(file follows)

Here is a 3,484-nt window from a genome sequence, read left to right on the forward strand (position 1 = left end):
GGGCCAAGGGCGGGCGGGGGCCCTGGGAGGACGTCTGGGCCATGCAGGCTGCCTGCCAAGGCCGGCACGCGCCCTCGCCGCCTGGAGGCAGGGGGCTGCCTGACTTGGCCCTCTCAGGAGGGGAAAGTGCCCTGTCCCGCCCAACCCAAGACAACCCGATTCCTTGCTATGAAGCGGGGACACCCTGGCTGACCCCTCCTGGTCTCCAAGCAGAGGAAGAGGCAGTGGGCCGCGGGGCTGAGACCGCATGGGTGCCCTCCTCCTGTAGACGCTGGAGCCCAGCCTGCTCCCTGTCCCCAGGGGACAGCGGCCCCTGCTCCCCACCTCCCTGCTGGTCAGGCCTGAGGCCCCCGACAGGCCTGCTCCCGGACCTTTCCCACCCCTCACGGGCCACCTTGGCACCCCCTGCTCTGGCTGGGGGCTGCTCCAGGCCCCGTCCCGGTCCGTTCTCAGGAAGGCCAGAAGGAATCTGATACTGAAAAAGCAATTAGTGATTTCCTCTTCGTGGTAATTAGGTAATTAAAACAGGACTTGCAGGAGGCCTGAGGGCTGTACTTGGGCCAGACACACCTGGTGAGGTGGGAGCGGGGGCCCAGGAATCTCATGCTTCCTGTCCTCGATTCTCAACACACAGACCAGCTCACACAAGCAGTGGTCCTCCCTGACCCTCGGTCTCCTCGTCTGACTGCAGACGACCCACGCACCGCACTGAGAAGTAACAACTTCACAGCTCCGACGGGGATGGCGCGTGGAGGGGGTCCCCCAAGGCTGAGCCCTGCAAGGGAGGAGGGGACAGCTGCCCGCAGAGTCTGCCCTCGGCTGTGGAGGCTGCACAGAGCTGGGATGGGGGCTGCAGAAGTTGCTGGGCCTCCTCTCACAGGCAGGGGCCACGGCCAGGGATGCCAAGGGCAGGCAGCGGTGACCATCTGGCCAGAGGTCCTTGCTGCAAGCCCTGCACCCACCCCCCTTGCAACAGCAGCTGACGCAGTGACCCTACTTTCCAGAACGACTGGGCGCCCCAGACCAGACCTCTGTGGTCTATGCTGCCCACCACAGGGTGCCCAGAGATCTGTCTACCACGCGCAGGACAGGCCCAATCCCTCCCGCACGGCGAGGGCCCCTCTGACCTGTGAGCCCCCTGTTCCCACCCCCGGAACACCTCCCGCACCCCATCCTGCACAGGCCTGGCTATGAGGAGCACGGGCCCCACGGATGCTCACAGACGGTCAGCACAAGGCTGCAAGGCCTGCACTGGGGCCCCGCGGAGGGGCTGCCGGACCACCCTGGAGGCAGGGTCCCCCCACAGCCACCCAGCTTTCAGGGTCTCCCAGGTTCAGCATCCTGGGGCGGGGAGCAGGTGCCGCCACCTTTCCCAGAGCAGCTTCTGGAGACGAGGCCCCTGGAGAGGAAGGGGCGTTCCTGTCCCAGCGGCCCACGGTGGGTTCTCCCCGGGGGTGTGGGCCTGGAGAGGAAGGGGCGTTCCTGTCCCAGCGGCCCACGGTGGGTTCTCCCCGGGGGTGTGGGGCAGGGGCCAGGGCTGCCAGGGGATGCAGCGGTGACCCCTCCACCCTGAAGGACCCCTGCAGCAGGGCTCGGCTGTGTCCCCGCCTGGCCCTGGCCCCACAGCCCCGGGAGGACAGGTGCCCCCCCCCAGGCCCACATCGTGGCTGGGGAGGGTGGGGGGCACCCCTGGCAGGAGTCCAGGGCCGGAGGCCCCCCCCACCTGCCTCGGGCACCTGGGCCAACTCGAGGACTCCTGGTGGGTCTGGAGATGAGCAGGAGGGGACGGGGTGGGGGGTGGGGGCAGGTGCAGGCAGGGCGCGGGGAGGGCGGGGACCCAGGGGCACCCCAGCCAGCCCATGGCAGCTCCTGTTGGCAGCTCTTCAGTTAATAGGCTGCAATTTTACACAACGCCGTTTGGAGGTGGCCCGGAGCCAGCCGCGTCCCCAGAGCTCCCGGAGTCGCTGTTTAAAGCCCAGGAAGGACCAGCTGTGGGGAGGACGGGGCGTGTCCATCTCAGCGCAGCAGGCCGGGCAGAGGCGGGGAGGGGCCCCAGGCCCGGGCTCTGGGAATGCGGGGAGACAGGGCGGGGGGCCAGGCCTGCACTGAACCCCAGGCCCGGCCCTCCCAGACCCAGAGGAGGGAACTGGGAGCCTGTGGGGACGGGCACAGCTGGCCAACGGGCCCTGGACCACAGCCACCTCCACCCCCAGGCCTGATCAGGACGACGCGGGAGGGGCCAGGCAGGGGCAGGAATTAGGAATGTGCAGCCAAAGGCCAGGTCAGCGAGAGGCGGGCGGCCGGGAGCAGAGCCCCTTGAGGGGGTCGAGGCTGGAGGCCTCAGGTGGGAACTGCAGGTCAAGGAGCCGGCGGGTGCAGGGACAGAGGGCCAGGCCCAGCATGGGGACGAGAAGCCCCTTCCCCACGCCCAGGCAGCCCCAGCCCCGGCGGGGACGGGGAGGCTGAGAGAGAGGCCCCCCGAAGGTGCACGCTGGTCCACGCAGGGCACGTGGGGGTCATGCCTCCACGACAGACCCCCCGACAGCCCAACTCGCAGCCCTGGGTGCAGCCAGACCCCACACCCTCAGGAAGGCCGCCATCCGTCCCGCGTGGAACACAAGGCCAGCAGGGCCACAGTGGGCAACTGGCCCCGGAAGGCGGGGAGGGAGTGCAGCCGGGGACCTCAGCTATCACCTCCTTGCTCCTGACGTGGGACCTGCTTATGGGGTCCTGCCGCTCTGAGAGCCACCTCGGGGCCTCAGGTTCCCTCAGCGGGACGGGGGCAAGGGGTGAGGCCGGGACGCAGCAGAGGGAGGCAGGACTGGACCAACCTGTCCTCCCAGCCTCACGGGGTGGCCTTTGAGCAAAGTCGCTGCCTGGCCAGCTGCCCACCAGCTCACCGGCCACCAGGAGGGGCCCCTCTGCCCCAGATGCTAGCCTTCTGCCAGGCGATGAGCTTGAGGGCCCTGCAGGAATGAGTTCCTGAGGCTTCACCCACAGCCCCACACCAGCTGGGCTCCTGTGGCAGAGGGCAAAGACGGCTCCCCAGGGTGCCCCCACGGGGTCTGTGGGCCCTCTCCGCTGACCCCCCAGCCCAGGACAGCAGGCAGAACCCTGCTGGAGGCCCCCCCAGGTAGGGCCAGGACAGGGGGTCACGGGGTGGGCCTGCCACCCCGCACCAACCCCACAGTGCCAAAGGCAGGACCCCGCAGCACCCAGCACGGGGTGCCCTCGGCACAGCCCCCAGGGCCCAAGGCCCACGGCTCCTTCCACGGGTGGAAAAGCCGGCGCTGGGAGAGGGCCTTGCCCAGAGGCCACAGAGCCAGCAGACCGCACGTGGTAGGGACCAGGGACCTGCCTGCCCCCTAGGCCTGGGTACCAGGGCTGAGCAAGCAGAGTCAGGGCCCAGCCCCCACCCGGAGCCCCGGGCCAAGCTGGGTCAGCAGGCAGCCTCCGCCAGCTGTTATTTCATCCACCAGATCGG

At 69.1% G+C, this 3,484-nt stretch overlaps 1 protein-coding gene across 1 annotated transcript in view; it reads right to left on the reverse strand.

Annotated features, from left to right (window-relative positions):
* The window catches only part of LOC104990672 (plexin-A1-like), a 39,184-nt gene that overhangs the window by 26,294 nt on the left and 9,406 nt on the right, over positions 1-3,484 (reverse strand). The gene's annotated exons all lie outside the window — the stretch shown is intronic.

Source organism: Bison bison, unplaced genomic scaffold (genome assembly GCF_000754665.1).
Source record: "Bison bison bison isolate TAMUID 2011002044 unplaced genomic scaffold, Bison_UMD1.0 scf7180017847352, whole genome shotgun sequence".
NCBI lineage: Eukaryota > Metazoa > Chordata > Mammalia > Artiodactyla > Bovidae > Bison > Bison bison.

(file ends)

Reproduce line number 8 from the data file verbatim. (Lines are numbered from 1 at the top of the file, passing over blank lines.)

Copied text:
NCBI lineage: Eukaryota > Metazoa > Chordata > Mammalia > Artiodactyla > Bovidae > Bison > Bison bison.